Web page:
Shelf Reflection is a monthly series where we delve into the reading habits of interesting Australians. This month’s reflection comes from writer, speaker and LGBTQI activist Sally Rugg.
What are you currently reading?
I’m currently reading Her Body And Other Parties by Carmen Maria Machado. It’s a collection of short stories that are dark and surreal, but also quite titillating and challenging. The story I’m in at the moment riffs on ‘The Green Ribbon’, a horror story of a woman who always wears a velvet ribbon around her neck. Machado’s reimagining of the story explores gender, power and fragility and is absolutely enthralling so far.
Borrowed or bought?
I was given this book by the Sydney Writer’s Festival as I’m hosting a panel, Gay For Page, at the festival in May and will be joined by the author, as well as other prominent queer authors, to discuss how queerness in and out of literature has influenced their work.
What kind of reader are you?
I read constantly, but skittishly. You’ll find me on buses and in Ubers poring over Longreads and essays on my laptop or mobile phone, or rifling through the paper in cafes. I carried Benjamin Law’s Quarterly Essay, Moral Panic 101: Equality, Acceptance and the Safe Schools Scandal and Mark and Paul Engler’s book, This is an Uprising: How Nonviolent Revolt is Shaping the Twenty-First Century, around with me for months, and read and reread both in the same constant but skittish way until they were dog-eared and smudged with makeup.
Then there are some books that are like home. I pick them up when I need to both lose myself and ground myself, and as I read them I’m wrapped safely in comfort and familiarity. My first copy of The Handmaid’s Tale fell apart in my hands when I was about seventeen and, ironically, Offred’s Gilead remains a familiar refuge of mine when I need to escape into another world.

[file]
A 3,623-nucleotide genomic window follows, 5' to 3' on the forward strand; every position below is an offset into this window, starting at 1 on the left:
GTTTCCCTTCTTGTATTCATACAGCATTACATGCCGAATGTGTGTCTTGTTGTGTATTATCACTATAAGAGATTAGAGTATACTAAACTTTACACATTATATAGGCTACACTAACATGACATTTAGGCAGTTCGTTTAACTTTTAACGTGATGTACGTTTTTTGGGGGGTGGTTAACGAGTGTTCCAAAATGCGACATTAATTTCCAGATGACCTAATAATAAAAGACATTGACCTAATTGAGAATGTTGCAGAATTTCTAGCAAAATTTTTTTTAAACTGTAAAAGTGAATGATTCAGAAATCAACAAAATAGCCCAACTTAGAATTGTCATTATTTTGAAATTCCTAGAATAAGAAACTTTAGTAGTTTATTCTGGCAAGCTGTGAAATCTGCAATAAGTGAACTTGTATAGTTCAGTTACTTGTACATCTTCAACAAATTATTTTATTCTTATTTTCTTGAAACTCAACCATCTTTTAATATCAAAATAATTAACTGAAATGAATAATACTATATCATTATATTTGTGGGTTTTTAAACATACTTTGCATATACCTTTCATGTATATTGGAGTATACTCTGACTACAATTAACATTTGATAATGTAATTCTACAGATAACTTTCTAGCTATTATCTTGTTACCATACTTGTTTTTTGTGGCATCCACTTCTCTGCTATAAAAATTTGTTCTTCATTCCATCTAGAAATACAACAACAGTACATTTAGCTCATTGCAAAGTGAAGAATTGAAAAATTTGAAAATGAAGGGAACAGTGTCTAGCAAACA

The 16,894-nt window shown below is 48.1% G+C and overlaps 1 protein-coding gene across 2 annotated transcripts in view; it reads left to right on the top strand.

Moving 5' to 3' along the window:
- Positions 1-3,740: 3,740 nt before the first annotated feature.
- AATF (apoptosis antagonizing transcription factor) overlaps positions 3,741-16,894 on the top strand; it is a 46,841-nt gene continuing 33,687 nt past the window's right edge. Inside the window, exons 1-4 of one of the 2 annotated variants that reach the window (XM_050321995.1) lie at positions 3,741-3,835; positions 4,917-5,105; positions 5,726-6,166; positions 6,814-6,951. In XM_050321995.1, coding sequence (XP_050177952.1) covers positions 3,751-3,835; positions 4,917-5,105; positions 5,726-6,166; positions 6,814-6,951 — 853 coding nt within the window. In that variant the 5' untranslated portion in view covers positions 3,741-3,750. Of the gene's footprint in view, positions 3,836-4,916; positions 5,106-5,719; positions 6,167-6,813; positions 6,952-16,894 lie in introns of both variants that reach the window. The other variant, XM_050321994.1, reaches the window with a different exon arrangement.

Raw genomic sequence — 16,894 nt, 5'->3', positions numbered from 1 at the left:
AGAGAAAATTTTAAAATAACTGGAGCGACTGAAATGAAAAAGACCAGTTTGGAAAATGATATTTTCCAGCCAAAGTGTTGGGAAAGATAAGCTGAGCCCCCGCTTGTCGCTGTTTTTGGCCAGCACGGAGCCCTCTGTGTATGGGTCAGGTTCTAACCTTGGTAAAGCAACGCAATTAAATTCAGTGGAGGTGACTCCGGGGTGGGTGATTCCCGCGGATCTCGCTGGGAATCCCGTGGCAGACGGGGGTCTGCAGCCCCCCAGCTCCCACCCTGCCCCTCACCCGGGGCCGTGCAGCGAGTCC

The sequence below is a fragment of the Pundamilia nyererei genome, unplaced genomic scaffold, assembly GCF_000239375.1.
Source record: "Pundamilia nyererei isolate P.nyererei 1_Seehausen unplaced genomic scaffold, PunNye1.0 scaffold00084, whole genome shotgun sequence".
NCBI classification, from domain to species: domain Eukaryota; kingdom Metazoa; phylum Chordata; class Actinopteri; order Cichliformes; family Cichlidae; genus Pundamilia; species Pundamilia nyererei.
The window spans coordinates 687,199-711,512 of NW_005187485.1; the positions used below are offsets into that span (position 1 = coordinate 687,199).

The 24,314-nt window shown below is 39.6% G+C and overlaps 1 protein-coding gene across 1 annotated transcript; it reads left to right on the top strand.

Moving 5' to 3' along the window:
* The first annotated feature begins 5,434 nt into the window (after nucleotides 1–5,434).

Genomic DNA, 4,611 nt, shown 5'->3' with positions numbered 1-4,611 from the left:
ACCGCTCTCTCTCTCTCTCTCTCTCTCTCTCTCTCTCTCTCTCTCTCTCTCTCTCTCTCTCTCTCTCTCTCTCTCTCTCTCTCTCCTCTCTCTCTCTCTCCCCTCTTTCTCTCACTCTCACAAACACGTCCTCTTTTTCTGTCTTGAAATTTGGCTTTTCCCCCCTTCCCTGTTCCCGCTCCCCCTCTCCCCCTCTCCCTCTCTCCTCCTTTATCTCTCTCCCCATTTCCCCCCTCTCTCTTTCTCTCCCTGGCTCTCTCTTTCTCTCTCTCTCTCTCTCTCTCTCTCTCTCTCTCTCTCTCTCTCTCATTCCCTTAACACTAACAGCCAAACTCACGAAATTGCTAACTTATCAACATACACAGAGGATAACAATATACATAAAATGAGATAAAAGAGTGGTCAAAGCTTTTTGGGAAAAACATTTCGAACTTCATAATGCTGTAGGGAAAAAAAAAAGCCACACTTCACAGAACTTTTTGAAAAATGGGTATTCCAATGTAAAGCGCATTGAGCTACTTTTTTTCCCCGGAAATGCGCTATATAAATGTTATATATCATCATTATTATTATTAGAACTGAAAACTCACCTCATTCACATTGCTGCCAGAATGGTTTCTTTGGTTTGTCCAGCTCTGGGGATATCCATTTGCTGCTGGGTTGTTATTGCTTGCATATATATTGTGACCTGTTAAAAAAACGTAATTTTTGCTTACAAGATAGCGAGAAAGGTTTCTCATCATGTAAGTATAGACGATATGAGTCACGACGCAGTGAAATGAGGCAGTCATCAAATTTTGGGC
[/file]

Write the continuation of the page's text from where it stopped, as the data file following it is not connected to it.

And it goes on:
What does your book collection look like?
My book collection sits in my living room stacked on a big, long shelf. There is no logic to their arrangement, alphabetic or aesthetic. A few fiction novels that were either gifted to me or part of a book club I was a terrible participant of sit unfinished among dozens of nonfiction works about politics, the media, feminism and activism.
The book I’ve had for the longest time is a second-hand copy of The Female Eunuch by Germaine Greer which I read when I was thirteen or fourteen. Greer has become someone who holds views that are cruel, dangerous and completely out of step with the feminism to which I subscribe, particularly in terms of her discrimination towards transgender people, sex workers and sexual assault survivors. I’ve actually spent time with her and in person she expressed all those awful views and more. But somehow, I can’t get rid of my little tattered copy of that book. When I look at it, I remember sitting in my bedroom and feeling as though I was teetering on the edge of a consciousness raising that I couldn’t, and wouldn’t, return from. I look at it and I see a memory of myself, as a young person, and that space and time. Perhaps I won’t let her take that from me?
If you had to pick one book to live in for the rest of your life, which would it be?
There’s A Monster At The End Of This Book by Grover from Sesame Street. I highly recommend everyone, if they have children in their lives or not, acquire this book and read it aloud in a funny voice.
It’s fun and silly, it spectacularly breaks the literary fourth wall and pulls the reader (and audience, if you’re reading aloud, which you must) into the suspense and jubilation and crisis of the story. I won’t spoil it, but it finishes with a message that’s meant for kids but I think can be a touching, poignant reminder for all of us.
Sally Rugg will be hosting a panel on queer literature, Gay For Page, at the Sydney Writers’ Festival on 5 May.